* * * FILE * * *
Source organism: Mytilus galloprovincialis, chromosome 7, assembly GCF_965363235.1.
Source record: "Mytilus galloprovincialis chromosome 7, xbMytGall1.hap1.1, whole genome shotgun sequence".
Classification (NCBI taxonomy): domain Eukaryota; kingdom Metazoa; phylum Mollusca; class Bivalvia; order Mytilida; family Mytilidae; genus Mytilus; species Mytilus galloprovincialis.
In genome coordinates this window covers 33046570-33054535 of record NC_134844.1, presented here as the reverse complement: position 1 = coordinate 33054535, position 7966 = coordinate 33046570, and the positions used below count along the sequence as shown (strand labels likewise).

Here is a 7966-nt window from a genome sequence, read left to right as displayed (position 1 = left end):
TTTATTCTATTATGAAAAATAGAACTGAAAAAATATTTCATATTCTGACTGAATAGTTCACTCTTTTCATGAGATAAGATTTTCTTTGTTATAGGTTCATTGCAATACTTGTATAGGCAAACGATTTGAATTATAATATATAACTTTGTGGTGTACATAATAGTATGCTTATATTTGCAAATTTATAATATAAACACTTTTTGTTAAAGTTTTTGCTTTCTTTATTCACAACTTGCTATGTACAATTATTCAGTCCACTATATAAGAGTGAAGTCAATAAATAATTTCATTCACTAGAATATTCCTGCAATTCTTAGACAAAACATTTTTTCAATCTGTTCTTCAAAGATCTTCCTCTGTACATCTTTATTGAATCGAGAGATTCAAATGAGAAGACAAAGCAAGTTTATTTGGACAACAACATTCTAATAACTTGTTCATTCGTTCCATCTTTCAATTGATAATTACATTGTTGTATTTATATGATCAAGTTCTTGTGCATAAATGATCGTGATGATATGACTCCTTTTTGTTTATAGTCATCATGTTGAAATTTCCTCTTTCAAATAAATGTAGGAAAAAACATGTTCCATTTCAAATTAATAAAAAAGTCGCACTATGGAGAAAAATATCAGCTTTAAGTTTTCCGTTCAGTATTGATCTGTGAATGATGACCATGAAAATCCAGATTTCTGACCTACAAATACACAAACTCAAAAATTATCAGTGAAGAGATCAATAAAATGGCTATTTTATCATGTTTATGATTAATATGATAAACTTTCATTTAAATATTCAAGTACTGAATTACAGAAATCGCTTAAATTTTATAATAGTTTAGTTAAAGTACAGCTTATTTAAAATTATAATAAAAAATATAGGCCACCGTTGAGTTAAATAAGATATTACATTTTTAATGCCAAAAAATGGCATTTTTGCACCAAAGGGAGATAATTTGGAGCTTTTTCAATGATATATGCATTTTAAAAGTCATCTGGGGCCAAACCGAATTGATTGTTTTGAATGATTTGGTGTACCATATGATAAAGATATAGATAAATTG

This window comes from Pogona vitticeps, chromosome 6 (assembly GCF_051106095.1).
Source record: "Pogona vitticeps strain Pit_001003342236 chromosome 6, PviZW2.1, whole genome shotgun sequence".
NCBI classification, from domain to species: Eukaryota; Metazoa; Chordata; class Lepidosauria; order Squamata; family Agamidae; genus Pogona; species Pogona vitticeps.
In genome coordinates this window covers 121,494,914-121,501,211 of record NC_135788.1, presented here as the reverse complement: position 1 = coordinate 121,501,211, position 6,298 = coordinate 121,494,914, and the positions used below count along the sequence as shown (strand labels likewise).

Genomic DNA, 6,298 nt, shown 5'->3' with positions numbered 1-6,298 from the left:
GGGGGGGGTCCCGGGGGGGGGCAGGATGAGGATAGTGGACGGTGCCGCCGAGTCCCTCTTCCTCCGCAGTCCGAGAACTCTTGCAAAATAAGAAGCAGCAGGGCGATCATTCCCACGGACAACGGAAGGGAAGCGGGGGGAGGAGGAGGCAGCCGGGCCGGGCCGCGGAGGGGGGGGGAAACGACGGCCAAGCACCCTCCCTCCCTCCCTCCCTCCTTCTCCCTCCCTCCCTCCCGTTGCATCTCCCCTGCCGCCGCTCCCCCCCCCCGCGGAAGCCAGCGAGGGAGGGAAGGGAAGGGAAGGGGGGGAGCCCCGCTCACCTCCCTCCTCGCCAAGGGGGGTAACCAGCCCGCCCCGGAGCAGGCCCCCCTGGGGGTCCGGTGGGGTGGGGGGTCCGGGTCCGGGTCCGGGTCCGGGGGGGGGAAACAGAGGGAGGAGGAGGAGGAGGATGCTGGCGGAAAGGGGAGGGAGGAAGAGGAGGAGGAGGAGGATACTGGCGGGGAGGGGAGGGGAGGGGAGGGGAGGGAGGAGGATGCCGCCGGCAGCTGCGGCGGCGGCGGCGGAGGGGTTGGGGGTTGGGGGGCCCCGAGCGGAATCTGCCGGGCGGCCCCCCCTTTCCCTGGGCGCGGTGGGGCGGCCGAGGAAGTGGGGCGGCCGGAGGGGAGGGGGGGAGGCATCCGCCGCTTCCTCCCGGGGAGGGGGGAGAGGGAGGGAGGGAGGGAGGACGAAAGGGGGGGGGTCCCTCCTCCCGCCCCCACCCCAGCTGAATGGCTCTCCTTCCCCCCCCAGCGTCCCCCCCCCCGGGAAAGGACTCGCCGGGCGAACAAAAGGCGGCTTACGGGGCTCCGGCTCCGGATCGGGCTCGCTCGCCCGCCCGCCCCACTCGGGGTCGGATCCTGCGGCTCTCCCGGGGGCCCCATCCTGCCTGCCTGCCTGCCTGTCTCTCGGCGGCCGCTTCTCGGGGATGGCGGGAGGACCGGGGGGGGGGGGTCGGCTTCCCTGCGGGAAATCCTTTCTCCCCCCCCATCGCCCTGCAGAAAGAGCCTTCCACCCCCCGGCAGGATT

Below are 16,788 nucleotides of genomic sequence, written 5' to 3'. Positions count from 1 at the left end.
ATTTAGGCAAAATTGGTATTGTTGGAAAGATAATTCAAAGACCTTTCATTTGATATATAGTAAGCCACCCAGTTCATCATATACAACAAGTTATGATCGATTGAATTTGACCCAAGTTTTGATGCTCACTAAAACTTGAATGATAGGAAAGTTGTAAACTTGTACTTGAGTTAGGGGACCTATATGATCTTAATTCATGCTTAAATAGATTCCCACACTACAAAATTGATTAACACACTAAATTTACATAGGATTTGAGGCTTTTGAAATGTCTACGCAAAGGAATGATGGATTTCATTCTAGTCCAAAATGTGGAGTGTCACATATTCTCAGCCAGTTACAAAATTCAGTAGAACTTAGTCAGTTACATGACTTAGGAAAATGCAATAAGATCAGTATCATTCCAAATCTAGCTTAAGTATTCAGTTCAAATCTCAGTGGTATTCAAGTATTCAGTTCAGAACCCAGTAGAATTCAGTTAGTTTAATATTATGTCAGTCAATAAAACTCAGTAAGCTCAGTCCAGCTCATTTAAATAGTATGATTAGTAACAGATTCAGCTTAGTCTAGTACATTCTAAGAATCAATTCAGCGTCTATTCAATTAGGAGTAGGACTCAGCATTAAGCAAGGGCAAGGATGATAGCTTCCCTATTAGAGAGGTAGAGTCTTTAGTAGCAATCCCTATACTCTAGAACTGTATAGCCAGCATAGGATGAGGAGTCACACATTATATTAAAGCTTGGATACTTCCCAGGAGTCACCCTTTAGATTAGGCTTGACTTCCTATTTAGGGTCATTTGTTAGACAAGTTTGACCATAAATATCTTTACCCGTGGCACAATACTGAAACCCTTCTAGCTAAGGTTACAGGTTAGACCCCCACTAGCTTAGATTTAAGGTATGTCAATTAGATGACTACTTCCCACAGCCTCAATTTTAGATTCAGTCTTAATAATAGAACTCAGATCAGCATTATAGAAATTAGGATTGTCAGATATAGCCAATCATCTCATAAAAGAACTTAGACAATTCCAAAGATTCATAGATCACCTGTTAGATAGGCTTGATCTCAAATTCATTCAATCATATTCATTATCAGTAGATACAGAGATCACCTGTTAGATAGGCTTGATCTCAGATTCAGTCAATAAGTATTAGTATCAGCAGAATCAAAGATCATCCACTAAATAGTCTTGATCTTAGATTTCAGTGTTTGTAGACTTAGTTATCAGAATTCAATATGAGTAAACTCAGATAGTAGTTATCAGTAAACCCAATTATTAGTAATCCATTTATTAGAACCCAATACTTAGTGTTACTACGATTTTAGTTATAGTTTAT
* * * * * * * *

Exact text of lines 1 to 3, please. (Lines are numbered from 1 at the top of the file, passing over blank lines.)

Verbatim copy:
Source organism: Mytilus galloprovincialis, chromosome 7, assembly GCF_965363235.1.
Source record: "Mytilus galloprovincialis chromosome 7, xbMytGall1.hap1.1, whole genome shotgun sequence".
Classification (NCBI taxonomy): domain Eukaryota; kingdom Metazoa; phylum Mollusca; class Bivalvia; order Mytilida; family Mytilidae; genus Mytilus; species Mytilus galloprovincialis.